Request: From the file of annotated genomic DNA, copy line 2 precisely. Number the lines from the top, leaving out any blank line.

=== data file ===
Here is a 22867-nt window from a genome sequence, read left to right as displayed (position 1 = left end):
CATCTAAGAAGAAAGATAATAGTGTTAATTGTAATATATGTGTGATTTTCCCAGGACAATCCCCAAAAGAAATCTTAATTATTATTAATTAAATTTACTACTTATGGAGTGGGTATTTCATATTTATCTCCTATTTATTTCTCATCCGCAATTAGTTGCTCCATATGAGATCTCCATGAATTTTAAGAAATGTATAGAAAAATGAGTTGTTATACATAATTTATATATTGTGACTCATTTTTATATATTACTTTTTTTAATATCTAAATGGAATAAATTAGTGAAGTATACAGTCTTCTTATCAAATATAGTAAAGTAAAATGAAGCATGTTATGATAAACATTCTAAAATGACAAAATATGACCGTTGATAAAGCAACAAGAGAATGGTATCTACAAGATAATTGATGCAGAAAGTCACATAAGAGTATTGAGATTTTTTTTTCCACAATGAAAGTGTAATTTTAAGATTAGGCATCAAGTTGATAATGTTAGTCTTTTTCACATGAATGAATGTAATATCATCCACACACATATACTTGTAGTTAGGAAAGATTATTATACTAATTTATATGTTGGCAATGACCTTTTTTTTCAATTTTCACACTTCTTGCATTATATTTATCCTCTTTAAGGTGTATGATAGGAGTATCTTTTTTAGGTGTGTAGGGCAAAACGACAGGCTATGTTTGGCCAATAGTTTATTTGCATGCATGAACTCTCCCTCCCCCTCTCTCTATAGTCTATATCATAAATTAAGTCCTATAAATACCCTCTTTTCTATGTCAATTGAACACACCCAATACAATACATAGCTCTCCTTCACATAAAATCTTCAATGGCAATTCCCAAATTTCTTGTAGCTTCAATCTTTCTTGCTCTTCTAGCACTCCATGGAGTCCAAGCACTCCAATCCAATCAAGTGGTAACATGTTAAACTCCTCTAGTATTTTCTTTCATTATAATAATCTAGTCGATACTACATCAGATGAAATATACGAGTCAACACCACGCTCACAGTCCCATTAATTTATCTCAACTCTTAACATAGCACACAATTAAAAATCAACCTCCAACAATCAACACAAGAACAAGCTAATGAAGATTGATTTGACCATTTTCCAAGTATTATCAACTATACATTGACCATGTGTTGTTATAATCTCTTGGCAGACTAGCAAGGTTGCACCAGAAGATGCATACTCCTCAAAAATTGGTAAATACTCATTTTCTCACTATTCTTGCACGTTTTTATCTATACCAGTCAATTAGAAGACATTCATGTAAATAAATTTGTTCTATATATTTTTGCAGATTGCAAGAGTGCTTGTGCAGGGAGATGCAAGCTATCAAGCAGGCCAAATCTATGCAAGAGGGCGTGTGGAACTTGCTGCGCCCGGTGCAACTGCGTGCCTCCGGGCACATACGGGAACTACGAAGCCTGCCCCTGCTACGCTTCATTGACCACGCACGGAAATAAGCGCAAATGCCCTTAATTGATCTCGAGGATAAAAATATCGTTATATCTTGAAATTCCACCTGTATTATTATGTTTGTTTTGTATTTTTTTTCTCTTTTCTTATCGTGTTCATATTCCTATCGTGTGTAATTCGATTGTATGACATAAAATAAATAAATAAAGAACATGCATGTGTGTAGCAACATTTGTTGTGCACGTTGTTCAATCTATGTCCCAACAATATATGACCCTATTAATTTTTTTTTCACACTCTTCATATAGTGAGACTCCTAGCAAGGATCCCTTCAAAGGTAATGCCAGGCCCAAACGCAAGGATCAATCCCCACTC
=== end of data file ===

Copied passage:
CATCTAAGAAGAAAGATAATAGTGTTAATTGTAATATATGTGTGATTTTCCCAGGACAATCCCCAAAAGAAATCTTAATTATTATTAATTAAATTTACTACTTATGGAGTGGGTATTTCATATTTATCTCCTATTTATTTCTCATCCGCAATTAGTTGCTCCATATGAGATCTCCATGAATTTTAAGAAATGTATAGAAAAATGAGTTGTTATACATAATTTATATATTGTGACTCATTTTTATATATTACTTTTTTTAATATCTAAATGGAATAAATTAGTGAAGTATACAGTCTTCTTATCAAATATAGTAAAGTAAAATGAAGCATGTTATGATAAACATTCTAAAATGACAAAATATGACCGTTGATAAAGCAACAAGAGAATGGTATCTACAAGATAATTGATGCAGAAAGTCACATAAGAGTATTGAGATTTTTTTTTCCACAATGAAAGTGTAATTTTAAGATTAGGCATCAAGTTGATAATGTTAGTCTTTTTCACATGAATGAATGTAATATCATCCACACACATATACTTGTAGTTAGGAAAGATTATTATACTAATTTATATGTTGGCAATGACCTTTTTTTTCAATTTTCACACTTCTTGCATTATATTTATCCTCTTTAAGGTGTATGATAGGAGTATCTTTTTTAGGTGTGTAGGGCAAAACGACAGGCTATGTTTGGCCAATAGTTTATTTGCATGCATGAACTCTCCCTCCCCCTCTCTCTATAGTCTATATCATAAATTAAGTCCTATAAATACCCTCTTTTCTATGTCAATTGAACACACCCAATACAATACATAGCTCTCCTTCACATAAAATCTTCAATGGCAATTCCCAAATTTCTTGTAGCTTCAATCTTTCTTGCTCTTCTAGCACTCCATGGAGTCCAAGCACTCCAATCCAATCAAGTGGTAACATGTTAAACTCCTCTAGTATTTTCTTTCATTATAATAATCTAGTCGATACTACATCAGATGAAATATACGAGTCAACACCACGCTCACAGTCCCATTAATTTATCTCAACTCTTAACATAGCACACAATTAAAAATCAACCTCCAACAATCAACACAAGAACAAGCTAATGAAGATTGATTTGACCATTTTCCAAGTATTATCAACTATACATTGACCATGTGTTGTTATAATCTCTTGGCAGACTAGCAAGGTTGCACCAGAAGATGCATACTCCTCAAAAATTGGTAAATACTCATTTTCTCACTATTCTTGCACGTTTTTATCTATACCAGTCAATTAGAAGACATTCATGTAAATAAATTTGTTCTATATATTTTTGCAGATTGCAAGAGTGCTTGTGCAGGGAGATGCAAGCTATCAAGCAGGCCAAATCTATGCAAGAGGGCGTGTGGAACTTGCTGCGCCCGGTGCAACTGCGTGCCTCCGGGCACATACGGGAACTACGAAGCCTGCCCCTGCTACGCTTCATTGACCACGCACGGAAATAAGCGCAAATGCCCTTAATTGATCTCGAGGATAAAAATATCGTTATATCTTGAAATTCCACCTGTATTATTATGTTTGTTTTGTATTTTTTTTCTCTTTTCTTATCGTGTTCATATTCCTATCGTGTGTAATTCGATTGTATGACATAAAATAAATAAATAAAGAACATGCATGTGTGTAGCAACATTTGTTGTGCACGTTGTTCAATCTATGTCCCAACAATATATGACCCTATTAATTTTTTTTTCACACTCTTCATATAGTGAGACTCCTAGCAAGGATCCCTTCAAAGGTAATGCCAGGCCCAAACGCAAGGATCAATCCCCACTC